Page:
BIG AND LITTLE INNOVATION
Since “Innovation” became a sexy word for big business, companies have been tripping over themselves to become more innovative. Some merely take a marketing approach and add a slogan that emphasises innovation without bothering to actually become more innovative. Others struggle without succeeding.
One reason is that most of these companies are looking for a big innovation: that earth shattering new product that will leave the competition in the dust. Such companies overlook small innovations which bring incremental additional income or – more likely – result in relatively small but nevertheless significant cost savings.
Fortunately, the solution is simple: recognise the value of little ideas. Consider what is probably the world's most innovative car manufacturer. It is not BMW or Porsche (although they make wonderfully engineered cars). Rather it is Toyota.
Toyota's innovations are generally small and are often about improving the efficiency of their just-in-time logistics (that is getting parts delivered to factories just before they are needed, thus reducing storage costs). But the results have been very big: Toyota is consistently one of the most – if not the most – profitable car companies in the world year after year.
Toyota also boasts one the longest established and most effective idea management systems around. Every year since the 1970s, the company has received over a million ideas from its employees. Over 80% of those ideas have been implemented. Toyota has not only created a culture which actively encourages everyone in the organisation to contribute ideas, but also has got people thinking about the right kind of ideas for the company.
DaimlerChrysler is another company that has come to appreciate the value of many small ideas. In 2001, their web-based idea management system received some 69,000 suggestions – which resulted in a total savings of 62 million Euro.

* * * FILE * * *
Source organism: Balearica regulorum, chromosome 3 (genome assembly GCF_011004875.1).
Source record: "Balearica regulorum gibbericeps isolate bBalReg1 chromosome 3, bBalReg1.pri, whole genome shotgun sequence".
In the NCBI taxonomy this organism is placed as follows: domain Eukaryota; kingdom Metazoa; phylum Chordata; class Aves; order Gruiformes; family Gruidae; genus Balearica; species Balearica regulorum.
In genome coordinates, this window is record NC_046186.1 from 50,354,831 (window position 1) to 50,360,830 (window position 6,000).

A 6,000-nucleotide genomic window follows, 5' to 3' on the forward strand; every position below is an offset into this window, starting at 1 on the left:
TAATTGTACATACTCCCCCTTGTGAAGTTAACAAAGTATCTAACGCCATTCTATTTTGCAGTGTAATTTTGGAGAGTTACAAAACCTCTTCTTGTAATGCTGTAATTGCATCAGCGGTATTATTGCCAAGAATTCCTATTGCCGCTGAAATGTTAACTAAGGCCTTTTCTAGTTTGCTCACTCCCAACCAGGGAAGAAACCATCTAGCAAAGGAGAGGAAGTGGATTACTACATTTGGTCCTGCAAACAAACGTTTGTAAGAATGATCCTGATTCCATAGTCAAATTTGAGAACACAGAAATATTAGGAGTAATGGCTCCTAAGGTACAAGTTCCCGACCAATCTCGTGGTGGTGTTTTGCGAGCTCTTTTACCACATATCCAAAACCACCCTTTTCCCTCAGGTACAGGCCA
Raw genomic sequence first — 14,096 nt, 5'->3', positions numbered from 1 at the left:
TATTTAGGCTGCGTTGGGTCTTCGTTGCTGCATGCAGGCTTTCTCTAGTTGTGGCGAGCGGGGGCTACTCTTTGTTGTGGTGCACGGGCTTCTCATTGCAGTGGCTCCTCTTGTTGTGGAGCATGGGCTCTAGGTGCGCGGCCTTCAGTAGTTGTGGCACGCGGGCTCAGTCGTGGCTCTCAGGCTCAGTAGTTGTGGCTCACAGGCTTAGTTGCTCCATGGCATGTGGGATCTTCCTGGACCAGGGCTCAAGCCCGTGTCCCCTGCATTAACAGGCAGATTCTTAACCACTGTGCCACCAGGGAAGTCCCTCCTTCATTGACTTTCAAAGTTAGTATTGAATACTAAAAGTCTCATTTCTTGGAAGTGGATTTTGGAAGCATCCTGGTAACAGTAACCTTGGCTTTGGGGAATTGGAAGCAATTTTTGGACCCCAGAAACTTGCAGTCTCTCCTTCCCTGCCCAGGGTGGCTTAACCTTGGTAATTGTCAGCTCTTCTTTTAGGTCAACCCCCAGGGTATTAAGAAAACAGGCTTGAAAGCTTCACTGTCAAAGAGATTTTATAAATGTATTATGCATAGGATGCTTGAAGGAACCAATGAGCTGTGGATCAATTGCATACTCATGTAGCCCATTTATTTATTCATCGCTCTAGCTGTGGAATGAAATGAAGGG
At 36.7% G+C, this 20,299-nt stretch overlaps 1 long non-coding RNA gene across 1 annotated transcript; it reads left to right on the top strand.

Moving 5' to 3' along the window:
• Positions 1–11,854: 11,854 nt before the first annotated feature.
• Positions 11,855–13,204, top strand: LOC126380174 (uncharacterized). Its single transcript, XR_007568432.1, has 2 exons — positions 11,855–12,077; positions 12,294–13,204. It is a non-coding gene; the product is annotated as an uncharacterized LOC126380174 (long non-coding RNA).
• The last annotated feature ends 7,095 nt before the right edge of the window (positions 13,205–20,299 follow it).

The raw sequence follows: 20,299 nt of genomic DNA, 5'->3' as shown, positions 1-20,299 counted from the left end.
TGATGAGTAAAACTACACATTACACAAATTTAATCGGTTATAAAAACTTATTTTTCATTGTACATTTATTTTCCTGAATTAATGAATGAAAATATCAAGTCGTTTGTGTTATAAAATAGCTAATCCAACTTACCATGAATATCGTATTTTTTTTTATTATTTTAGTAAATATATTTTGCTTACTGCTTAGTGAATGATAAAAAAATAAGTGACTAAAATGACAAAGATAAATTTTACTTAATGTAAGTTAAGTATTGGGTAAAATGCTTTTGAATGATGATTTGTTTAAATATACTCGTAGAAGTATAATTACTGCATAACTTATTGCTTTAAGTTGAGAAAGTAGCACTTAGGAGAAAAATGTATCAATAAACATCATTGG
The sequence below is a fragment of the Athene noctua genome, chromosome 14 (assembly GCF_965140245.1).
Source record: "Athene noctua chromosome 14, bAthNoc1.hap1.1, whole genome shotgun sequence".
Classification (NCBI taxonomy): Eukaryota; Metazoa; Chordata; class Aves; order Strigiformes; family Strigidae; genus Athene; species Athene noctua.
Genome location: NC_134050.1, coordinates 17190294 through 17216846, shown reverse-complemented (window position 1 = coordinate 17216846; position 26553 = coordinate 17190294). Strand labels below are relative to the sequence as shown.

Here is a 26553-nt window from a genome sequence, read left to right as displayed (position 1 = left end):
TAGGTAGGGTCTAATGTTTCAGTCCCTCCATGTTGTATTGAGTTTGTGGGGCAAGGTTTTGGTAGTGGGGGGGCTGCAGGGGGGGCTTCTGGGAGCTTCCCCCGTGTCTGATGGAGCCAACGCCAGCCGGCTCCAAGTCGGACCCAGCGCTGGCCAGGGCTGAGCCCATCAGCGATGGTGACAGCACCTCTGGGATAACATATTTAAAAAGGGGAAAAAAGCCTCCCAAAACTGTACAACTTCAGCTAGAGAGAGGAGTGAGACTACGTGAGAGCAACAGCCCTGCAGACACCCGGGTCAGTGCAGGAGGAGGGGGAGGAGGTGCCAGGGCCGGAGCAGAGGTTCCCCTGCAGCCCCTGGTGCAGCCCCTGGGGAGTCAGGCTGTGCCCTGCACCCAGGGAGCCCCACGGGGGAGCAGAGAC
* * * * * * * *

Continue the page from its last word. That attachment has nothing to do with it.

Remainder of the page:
Clearly, the lesson to be learned here is that you should not put all your innovative effort in finding that next earth shattering idea. Even if you find it, you may not recognise it (see article below). Rather focus on maximising the overall innovative environment of your company.
There are three steps to achieve this.
Firstly, you must actively encourage and promote innovation across your entire organisation. Everyone from the mailroom clerk to the vice president of innovation has ideas about improving processes in the company. Encourage them to share those ideas. This is not easy and requires total commitment from top management. (This topic will be covered in more detail in a future issue of Report 103. Meanwhile, see previous issues of Report 103 for articles related to developing a more innovative company: http://www.creativejeffrey.com/report103/archives.php)
Secondly, you need to implement an idea management system that captures employees' ideas and provides tools for evaluation, implementation and, ideally, collaboration. I of course believe our Jenni enterprise idea management solution is the best (http://www.creativejeffrey.com/jenni/) – but there are other good tools in the market as well.
Thirdly, you need to implement publicly the ideas that come in. Amazingly, we have seen companies implement suggestion box schemes and idea management solutions; but who either never implement suggestions or are so secretive about the implementation that no one knows about it. As you can imagine, if employees do not believe you will implement their ideas, they will soon learn not to share those ideas with you any more.
If you would like more specific advice on how to make your company innovative one, call or e-mail me for a no-obligation and completely confidential initial discussion.
(This article was inspired, in part, by an excellent article: Special Report Business Innovation in the Economist magazine; 24-30 April 2004 issue; also on line at http://www.economist.com/business/displaystory.cfm?story_id=2610485.)
© 2004 Jeffrey Baumgartner
Want to Discuss This With Me?
If you enjoyed this article, please share it with your followers:
Questions you should ask when an innovative project fails
You can learn a lot from the failure of an innovative project, but you need to ask the right questions. Here are those questions. -- Read the article...